While designing my album’s cover, I’ve taken a closer look at the covers that have supplied me with years of pondering, consideration, study and entertainment. By this I mean that I still really look at a cover whenever I pick it up. In the 1960s and ’70s a lot of covers had secrets or in-jokes embedded on them and we’d spend a lot of time trying to analyze them. This was taken to ridiculous lengths with the Beatles’ Abbey Road cover on which some obsessed fans found meanings that didn’t even exist. One of my favorite covers in this regard is that of the Crosby, Stills & Nash eponymous debut album, a cover that perfectly typifies the era as it was in southern California. Laid back, unconcerned with material possessions and down home in a rock and roll sort of way. There weren’t any heavy secrets in the photo, but there was a bit to see.
I remember the first time I heard this album. I’d driven to Topanga Canyon to visit some friends who lived in a quasi-commune and, as we sat smoking a little grass, talking and having fun, one of the guys who lived there put the album on the stereo. I was blown away. This group blew everyone away when they appeared out of seeming nowhere. Looking the cover over in my grass addled state I wondered, Who’s who? The guy on the far right is David Crosby, but who are the other two? What are their first names? Where was this photo taken? Why such ratty furniture, who’s the guy looking out the door and why is he on the back cover? I knew that Crosby was David Crosby of the Byrds fame, but I didn’t know that Stills was Steven Stills of Buffalo Springfield and Nash was Graham Nash of the Hollies. And I had absolutely no clue about the guy in the door. Since the music was obviously sung by a vocal trio, I figured he must be a friend or a session musician. It was only later that all these things came to light.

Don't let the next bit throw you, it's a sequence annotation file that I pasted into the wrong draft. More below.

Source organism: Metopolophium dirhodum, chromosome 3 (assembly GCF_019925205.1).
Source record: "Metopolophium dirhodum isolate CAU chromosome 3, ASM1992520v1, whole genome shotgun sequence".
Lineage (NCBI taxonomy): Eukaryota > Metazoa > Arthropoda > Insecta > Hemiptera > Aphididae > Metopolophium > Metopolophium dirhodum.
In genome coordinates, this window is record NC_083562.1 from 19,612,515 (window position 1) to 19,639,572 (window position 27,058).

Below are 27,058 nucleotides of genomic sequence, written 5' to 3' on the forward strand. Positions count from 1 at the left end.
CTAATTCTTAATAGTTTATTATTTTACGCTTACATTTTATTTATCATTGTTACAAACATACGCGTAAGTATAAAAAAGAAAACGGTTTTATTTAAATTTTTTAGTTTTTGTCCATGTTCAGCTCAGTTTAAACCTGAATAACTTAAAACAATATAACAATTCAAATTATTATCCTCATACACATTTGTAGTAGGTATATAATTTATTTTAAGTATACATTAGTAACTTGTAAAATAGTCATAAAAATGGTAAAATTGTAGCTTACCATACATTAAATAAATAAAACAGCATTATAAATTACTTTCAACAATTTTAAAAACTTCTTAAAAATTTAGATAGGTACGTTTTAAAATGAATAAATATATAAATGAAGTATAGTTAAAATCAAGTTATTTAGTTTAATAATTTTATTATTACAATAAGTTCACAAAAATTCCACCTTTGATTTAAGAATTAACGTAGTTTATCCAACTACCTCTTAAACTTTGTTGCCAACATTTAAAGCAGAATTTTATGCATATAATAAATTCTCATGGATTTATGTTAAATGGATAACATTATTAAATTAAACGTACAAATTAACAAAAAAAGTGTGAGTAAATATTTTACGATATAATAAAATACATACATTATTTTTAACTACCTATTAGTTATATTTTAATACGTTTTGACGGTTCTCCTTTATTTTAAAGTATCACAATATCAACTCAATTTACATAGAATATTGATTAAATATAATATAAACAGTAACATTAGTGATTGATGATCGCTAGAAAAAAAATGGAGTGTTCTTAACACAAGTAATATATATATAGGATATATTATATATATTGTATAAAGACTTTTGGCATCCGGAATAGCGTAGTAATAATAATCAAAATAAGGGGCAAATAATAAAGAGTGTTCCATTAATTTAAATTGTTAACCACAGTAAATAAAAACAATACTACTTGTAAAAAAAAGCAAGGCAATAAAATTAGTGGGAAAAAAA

This is the front of the album’s now iconic front cover as we all know it. At the time of the photo shoot, which was done by the incomparable Henry Diltz, the trio hadn’t settled on a name so they didn’t consider in what order to sit on the couch, which is, from left to right: Nash, Stills and Crosby. A few days later they decided on Crosby, Stills & Nash as their official name, but when they went back to reshoot the photo, sitting in that order to avoid record buyers’ confusion, the old railroad workers house had been torn. Oh, and the guy peering out the door on the back cover was the group’s drummer, Dallas Taylor.
In 2007 this out take was made the cover of a European compilation CD. I wish I could see Henry Diltz’s originals of this photo session, but alI I have are what I could find on the web. Still, It’s interesting to see the photos that were rejected.
Their label, Atlantic Records, asked the team of photographer Diltz and art director Gary Burden to create the cover. On the day before the shoot, Gary and Graham drove through Hollywood and West Hollywood looking for a suitable location that would convey what the group wanted to say about themselves as well as match their music, a site that was, according to David Crosby, “down home and comfortable”.
They decided on a little abandoned house with a couch outside.
It was on Palm Avenue, a small side street near an Orange Julius stand
on Santa Monica Boulevard in West Hollywood.
No Dallas Taylor in these shots.
This is the location as it is today and below is a map.